By Abdul-Aziz Oudah & Adnan Hizam
Dec 10, 2005 - Vol.VIII Issue 48
SANA’A - Yemen’s first hotel training center, the National Hotel and Tourism Institute (NAHOTI), is to open in Sana’a next April. It is hoped that the two million Euros project, funded by European Union, will give a vital boost to tourism services in Yemen.
Last week, a meeting was held stakeholders to discuss the Public-Private Partnership structure to be adopted by the NAHOTI project.
The meeting was attended by Abdullah Jobari, the deputy minister for technical education and vocational training, Nabil al-Faqih, the deputy minister for Culture and Tourism as well as officials from the European Union and representatives from the planning ministry and private sector.
Jobari praised the efforts of the EU in supporting the tourism sector to cope with the requirements of development in Yemen, and called on the private sector to contribute to carry out tourist projects. Kai Partale, Senior Consultant at the European Commission for the project, reviewed the current state of the project, including the training of the staff who will work in the institute.
The participants discussed the best means of running the institute in accordance with the international standards. Al-Faqih, in a statement to the Yemen Observer, said that the meeting was to discuss support for the project through the establishment of a consultative committee in the institute.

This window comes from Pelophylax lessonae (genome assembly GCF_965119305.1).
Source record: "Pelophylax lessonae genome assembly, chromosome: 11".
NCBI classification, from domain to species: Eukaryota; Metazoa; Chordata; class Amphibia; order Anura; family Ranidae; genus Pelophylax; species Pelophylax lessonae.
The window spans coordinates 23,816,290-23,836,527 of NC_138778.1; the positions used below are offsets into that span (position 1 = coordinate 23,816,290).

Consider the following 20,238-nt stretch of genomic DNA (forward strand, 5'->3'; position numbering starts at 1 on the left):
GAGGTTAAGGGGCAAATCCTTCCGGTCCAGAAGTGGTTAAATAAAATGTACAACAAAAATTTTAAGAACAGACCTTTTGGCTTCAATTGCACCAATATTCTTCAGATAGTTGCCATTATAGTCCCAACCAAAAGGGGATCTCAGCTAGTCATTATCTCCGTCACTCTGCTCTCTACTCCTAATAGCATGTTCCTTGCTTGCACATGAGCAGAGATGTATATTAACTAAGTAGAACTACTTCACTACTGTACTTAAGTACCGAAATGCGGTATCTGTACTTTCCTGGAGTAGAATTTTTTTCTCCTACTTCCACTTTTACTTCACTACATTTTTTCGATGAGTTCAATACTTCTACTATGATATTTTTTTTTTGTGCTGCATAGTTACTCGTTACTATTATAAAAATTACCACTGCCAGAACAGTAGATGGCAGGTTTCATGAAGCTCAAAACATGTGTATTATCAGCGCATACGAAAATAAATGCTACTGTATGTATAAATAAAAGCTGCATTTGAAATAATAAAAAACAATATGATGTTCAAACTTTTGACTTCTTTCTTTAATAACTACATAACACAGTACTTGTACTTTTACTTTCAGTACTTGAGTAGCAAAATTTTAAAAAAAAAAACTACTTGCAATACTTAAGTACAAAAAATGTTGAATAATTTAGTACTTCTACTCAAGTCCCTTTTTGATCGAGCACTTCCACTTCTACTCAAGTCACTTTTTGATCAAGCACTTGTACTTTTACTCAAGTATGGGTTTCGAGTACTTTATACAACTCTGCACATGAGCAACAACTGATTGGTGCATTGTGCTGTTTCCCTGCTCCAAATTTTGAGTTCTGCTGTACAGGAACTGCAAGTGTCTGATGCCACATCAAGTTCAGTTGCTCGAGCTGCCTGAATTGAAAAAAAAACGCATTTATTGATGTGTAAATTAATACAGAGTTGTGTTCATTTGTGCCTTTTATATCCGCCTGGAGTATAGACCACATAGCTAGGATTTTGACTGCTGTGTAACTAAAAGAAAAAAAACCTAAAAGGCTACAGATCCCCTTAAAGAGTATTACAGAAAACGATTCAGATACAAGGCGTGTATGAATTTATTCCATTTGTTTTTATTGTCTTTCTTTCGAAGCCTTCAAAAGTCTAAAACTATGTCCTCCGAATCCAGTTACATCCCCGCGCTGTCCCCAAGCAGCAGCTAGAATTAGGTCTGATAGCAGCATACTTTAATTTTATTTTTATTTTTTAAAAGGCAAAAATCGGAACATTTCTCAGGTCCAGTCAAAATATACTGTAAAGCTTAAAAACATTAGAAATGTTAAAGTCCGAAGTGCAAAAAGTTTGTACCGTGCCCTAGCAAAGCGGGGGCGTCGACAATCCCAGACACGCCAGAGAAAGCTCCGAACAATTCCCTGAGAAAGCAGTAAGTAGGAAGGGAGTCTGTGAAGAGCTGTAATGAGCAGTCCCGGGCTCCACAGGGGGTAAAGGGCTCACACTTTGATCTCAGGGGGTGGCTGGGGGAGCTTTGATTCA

The meeting recommended sending a suggestion to the planning and international cooperation ministry to set up a trustees’ council for the institute.
Soon, the steps of financially running the institute will be discussed, and maybe the institute will be ran by international companies or the Yemeni private sector,” Al-Faqih said.
He added that the institute is first of its kind in Yemen, saying that the goal of setting up the institute is to improve the tourist services sector, and to equip young people in Yemen with the necessary modern hotel skills.
Alwan al-Shaibani, the chairman of the Yemeni Union for Hotels, said that the private sector should be active partner in the project, as it would be the first beneficiary from the gradates of institute.
The private sector should participate in the management of the institute and suggestion of curricula,’ he said.
Partale said that the project intends to strengthen the institutional capacity of Yemen's vocational training system through the construction of a new training institute.
He added that it includes the introduction of a demand driven education within the six key occupations: front office, housekeeping, food and beverage, food production, tour guiding and tour operation, as well as strengthening existing performance capacity by improving the trainer’s qualifications, curricula and training materials.
Copyright (c) 2004 – 2005
Yemen Observer Newspaper